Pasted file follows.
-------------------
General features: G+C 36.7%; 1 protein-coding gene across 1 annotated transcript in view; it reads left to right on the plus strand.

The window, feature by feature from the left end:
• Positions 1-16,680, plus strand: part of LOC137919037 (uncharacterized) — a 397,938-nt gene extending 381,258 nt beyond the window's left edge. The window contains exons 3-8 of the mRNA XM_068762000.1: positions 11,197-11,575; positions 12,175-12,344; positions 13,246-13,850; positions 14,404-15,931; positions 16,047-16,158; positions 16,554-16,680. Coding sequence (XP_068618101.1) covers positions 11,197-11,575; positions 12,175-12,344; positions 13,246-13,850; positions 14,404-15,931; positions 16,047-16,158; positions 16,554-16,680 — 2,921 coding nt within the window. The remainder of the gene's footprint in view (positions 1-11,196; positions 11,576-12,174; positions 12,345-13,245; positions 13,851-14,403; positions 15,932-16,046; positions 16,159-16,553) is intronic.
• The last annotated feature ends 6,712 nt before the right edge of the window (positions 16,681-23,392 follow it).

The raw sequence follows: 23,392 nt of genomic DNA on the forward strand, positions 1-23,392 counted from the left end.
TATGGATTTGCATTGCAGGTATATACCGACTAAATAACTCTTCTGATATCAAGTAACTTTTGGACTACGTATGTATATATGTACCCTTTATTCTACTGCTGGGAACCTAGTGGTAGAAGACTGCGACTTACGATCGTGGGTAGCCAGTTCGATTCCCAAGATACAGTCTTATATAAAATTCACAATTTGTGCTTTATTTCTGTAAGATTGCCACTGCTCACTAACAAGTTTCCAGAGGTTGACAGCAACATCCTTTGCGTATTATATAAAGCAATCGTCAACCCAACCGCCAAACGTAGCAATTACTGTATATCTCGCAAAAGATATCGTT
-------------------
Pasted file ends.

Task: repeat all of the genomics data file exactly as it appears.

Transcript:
General features: G+C 36.7%; 1 protein-coding gene across 1 annotated transcript in view; it reads left to right on the plus strand.

The window, feature by feature from the left end:
• Positions 1-16,680, plus strand: part of LOC137919037 (uncharacterized) — a 397,938-nt gene extending 381,258 nt beyond the window's left edge. The window contains exons 3-8 of the mRNA XM_068762000.1: positions 11,197-11,575; positions 12,175-12,344; positions 13,246-13,850; positions 14,404-15,931; positions 16,047-16,158; positions 16,554-16,680. Coding sequence (XP_068618101.1) covers positions 11,197-11,575; positions 12,175-12,344; positions 13,246-13,850; positions 14,404-15,931; positions 16,047-16,158; positions 16,554-16,680 — 2,921 coding nt within the window. The remainder of the gene's footprint in view (positions 1-11,196; positions 11,576-12,174; positions 12,345-13,245; positions 13,851-14,403; positions 15,932-16,046; positions 16,159-16,553) is intronic.
• The last annotated feature ends 6,712 nt before the right edge of the window (positions 16,681-23,392 follow it).

The raw sequence follows: 23,392 nt of genomic DNA on the forward strand, positions 1-23,392 counted from the left end.
TATGGATTTGCATTGCAGGTATATACCGACTAAATAACTCTTCTGATATCAAGTAACTTTTGGACTACGTATGTATATATGTACCCTTTATTCTACTGCTGGGAACCTAGTGGTAGAAGACTGCGACTTACGATCGTGGGTAGCCAGTTCGATTCCCAAGATACAGTCTTATATAAAATTCACAATTTGTGCTTTATTTCTGTAAGATTGCCACTGCTCACTAACAAGTTTCCAGAGGTTGACAGCAACATCCTTTGCGTATTATATAAAGCAATCGTCAACCCAACCGCCAAACGTAGCAATTACTGTATATCTCGCAAAAGATATCGTT